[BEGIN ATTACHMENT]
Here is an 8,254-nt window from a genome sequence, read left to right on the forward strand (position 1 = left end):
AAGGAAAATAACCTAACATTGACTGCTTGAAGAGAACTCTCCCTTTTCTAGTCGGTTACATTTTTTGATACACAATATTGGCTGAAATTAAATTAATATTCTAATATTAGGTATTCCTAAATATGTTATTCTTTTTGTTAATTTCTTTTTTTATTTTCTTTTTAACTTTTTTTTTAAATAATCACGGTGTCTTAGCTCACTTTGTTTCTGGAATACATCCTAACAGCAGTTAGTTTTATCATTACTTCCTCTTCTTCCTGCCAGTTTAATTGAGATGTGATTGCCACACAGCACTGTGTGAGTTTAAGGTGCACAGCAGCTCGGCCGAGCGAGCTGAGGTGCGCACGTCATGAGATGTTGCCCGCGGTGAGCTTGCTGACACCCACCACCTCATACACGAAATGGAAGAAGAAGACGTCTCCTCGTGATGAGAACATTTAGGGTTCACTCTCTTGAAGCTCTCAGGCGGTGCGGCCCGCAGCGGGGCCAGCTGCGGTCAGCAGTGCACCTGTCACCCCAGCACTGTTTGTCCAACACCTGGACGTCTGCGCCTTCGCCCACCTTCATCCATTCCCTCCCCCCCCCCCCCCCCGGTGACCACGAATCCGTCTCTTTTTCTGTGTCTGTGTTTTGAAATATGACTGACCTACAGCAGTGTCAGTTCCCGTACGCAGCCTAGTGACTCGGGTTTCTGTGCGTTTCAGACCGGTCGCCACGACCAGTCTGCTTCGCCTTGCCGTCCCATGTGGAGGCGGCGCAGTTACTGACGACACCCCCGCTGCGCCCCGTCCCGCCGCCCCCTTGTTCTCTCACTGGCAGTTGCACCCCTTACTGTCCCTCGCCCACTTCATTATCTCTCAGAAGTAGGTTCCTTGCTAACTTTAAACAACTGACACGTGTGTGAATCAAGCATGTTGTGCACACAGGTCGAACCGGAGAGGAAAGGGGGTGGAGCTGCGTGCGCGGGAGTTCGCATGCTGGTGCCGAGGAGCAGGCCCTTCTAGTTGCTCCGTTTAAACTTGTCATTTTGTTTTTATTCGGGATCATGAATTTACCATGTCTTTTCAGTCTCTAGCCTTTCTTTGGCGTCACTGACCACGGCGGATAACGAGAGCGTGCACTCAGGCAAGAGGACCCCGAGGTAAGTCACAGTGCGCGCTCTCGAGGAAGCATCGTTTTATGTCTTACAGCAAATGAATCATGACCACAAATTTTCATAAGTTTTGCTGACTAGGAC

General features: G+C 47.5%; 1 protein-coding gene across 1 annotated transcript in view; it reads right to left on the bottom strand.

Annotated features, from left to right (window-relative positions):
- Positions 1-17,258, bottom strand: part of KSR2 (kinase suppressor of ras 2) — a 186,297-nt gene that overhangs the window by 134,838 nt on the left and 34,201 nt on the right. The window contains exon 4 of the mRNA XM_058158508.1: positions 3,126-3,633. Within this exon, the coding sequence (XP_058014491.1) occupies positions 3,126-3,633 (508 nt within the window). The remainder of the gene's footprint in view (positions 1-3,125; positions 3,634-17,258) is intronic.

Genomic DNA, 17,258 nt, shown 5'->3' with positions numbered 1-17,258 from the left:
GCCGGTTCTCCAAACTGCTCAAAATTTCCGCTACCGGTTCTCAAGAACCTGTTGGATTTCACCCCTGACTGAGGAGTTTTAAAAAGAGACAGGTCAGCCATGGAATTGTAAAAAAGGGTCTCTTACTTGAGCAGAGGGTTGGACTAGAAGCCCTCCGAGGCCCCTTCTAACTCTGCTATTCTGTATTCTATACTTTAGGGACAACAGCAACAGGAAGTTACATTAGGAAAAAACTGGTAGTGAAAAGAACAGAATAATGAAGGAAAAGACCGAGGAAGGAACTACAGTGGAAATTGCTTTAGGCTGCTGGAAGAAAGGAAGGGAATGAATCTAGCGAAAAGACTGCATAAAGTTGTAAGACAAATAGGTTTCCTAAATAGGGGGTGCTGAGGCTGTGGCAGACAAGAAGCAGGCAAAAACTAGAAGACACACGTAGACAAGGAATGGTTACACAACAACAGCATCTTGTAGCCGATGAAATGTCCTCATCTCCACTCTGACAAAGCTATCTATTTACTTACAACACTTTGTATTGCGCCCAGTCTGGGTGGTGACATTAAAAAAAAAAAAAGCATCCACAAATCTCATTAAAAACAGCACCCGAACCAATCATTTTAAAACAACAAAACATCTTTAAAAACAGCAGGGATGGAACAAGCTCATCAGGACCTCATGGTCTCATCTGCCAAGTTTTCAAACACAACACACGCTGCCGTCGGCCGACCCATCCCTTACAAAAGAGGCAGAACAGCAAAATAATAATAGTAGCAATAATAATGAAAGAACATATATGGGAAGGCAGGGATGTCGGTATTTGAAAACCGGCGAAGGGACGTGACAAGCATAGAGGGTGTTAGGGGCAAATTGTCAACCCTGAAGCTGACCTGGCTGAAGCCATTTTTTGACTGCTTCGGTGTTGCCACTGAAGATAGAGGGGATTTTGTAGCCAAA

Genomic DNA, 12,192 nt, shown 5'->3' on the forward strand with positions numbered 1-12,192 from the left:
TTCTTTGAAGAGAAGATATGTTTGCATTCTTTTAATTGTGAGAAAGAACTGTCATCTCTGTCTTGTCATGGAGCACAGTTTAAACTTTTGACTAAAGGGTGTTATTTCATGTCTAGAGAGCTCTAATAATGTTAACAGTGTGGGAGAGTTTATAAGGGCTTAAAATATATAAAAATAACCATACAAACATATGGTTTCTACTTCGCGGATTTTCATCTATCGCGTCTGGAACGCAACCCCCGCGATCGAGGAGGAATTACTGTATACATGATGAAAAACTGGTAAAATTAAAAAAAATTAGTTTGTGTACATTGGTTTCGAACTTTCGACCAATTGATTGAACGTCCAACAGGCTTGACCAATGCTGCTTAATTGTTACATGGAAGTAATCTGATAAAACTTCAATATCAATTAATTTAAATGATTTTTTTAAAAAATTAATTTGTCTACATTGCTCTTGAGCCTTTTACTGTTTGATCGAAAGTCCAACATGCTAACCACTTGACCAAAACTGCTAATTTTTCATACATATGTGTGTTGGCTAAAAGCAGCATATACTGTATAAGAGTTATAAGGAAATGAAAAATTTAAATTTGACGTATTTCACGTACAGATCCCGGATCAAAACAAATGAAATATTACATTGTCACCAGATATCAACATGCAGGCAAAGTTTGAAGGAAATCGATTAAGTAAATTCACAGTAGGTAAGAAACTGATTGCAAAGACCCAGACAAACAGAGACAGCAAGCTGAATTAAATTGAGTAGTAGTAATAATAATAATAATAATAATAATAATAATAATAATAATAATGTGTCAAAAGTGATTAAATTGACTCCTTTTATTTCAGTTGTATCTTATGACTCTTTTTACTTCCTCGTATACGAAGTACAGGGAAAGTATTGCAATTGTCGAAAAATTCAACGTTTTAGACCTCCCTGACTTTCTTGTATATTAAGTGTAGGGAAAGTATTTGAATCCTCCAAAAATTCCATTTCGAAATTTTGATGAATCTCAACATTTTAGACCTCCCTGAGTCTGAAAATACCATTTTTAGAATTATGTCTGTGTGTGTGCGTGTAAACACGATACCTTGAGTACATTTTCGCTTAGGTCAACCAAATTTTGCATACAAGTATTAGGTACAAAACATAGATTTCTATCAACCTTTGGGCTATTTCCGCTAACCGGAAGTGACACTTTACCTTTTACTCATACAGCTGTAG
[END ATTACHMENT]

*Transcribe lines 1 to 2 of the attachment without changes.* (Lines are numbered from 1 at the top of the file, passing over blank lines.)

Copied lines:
Here is an 8,254-nt window from a genome sequence, read left to right on the forward strand (position 1 = left end):
AAGGAAAATAACCTAACATTGACTGCTTGAAGAGAACTCTCCCTTTTCTAGTCGGTTACATTTTTTGATACACAATATTGGCTGAAATTAAATTAATATTCTAATATTAGGTATTCCTAAATATGTTATTCTTTTTGTTAATTTCTTTTTTTATTTTCTTTTTAACTTTTTTTTTAAATAATCACGGTGTCTTAGCTCACTTTGTTTCTGGAATACATCCTAACAGCAGTTAGTTTTATCATTACTTCCTCTTCTTCCTGCCAGTTTAATTGAGATGTGATTGCCACACAGCACTGTGTGAGTTTAAGGTGCACAGCAGCTCGGCCGAGCGAGCTGAGGTGCGCACGTCATGAGATGTTGCCCGCGGTGAGCTTGCTGACACCCACCACCTCATACACGAAATGGAAGAAGAAGACGTCTCCTCGTGATGAGAACATTTAGGGTTCACTCTCTTGAAGCTCTCAGGCGGTGCGGCCCGCAGCGGGGCCAGCTGCGGTCAGCAGTGCACCTGTCACCCCAGCACTGTTTGTCCAACACCTGGACGTCTGCGCCTTCGCCCACCTTCATCCATTCCCTCCCCCCCCCCCCCCCCGGTGACCACGAATCCGTCTCTTTTTCTGTGTCTGTGTTTTGAAATATGACTGACCTACAGCAGTGTCAGTTCCCGTACGCAGCCTAGTGACTCGGGTTTCTGTGCGTTTCAGACCGGTCGCCACGACCAGTCTGCTTCGCCTTGCCGTCCCATGTGGAGGCGGCGCAGTTACTGACGACACCCCCGCTGCGCCCCGTCCCGCCGCCCCCTTGTTCTCTCACTGGCAGTTGCACCCCTTACTGTCCCTCGCCCACTTCATTATCTCTCAGAAGTAGGTTCCTTGCTAACTTTAAACAACTGACACGTGTGTGAATCAAGCATGTTGTGCACACAGGTCGAACCGGAGAGGAAAGGGGGTGGAGCTGCGTGCGCGGGAGTTCGCATGCTGGTGCCGAGGAGCAGGCCCTTCTAGTTGCTCCGTTTAAACTTGTCATTTTGTTTTTATTCGGGATCATGAATTTACCATGTCTTTTCAGTCTCTAGCCTTTCTTTGGCGTCACTGACCACGGCGGATAACGAGAGCGTGCACTCAGGCAAGAGGACCCCGAGGTAAGTCACAGTGCGCGCTCTCGAGGAAGCATCGTTTTATGTCTTACAGCAAATGAATCATGACCACAAATTTTCATAAGTTTTGCTGACTAGGAC